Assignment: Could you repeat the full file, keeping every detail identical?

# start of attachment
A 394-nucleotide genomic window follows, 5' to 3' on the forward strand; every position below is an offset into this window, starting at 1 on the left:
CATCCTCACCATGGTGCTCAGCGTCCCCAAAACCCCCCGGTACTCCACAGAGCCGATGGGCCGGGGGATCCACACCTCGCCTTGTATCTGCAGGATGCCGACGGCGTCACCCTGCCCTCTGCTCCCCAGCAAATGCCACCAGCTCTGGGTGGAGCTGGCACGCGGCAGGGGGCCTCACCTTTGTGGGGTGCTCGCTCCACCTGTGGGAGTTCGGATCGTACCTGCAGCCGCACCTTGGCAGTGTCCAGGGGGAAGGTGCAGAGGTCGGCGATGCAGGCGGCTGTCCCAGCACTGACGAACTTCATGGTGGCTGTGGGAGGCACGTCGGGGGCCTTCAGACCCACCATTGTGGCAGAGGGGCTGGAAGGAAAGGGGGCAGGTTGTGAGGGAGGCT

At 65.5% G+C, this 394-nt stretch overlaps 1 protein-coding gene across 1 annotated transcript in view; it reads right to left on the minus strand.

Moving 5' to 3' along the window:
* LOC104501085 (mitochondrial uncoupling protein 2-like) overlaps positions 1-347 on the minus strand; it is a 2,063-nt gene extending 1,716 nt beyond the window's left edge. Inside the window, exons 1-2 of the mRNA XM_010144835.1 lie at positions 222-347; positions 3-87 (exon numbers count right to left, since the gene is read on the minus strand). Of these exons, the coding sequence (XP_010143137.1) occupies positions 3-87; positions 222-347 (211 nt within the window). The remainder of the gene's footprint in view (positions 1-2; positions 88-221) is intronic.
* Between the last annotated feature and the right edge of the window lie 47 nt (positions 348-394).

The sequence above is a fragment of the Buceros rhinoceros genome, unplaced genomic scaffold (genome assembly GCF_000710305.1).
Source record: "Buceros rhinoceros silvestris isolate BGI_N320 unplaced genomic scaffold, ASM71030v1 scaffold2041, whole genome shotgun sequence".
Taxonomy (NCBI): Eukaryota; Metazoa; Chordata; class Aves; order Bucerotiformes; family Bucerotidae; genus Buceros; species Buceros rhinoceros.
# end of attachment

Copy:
A 394-nucleotide genomic window follows, 5' to 3' on the forward strand; every position below is an offset into this window, starting at 1 on the left:
CATCCTCACCATGGTGCTCAGCGTCCCCAAAACCCCCCGGTACTCCACAGAGCCGATGGGCCGGGGGATCCACACCTCGCCTTGTATCTGCAGGATGCCGACGGCGTCACCCTGCCCTCTGCTCCCCAGCAAATGCCACCAGCTCTGGGTGGAGCTGGCACGCGGCAGGGGGCCTCACCTTTGTGGGGTGCTCGCTCCACCTGTGGGAGTTCGGATCGTACCTGCAGCCGCACCTTGGCAGTGTCCAGGGGGAAGGTGCAGAGGTCGGCGATGCAGGCGGCTGTCCCAGCACTGACGAACTTCATGGTGGCTGTGGGAGGCACGTCGGGGGCCTTCAGACCCACCATTGTGGCAGAGGGGCTGGAAGGAAAGGGGGCAGGTTGTGAGGGAGGCT

At 65.5% G+C, this 394-nt stretch overlaps 1 protein-coding gene across 1 annotated transcript in view; it reads right to left on the minus strand.

Moving 5' to 3' along the window:
* LOC104501085 (mitochondrial uncoupling protein 2-like) overlaps positions 1-347 on the minus strand; it is a 2,063-nt gene extending 1,716 nt beyond the window's left edge. Inside the window, exons 1-2 of the mRNA XM_010144835.1 lie at positions 222-347; positions 3-87 (exon numbers count right to left, since the gene is read on the minus strand). Of these exons, the coding sequence (XP_010143137.1) occupies positions 3-87; positions 222-347 (211 nt within the window). The remainder of the gene's footprint in view (positions 1-2; positions 88-221) is intronic.
* Between the last annotated feature and the right edge of the window lie 47 nt (positions 348-394).

The sequence above is a fragment of the Buceros rhinoceros genome, unplaced genomic scaffold (genome assembly GCF_000710305.1).
Source record: "Buceros rhinoceros silvestris isolate BGI_N320 unplaced genomic scaffold, ASM71030v1 scaffold2041, whole genome shotgun sequence".
Taxonomy (NCBI): Eukaryota; Metazoa; Chordata; class Aves; order Bucerotiformes; family Bucerotidae; genus Buceros; species Buceros rhinoceros.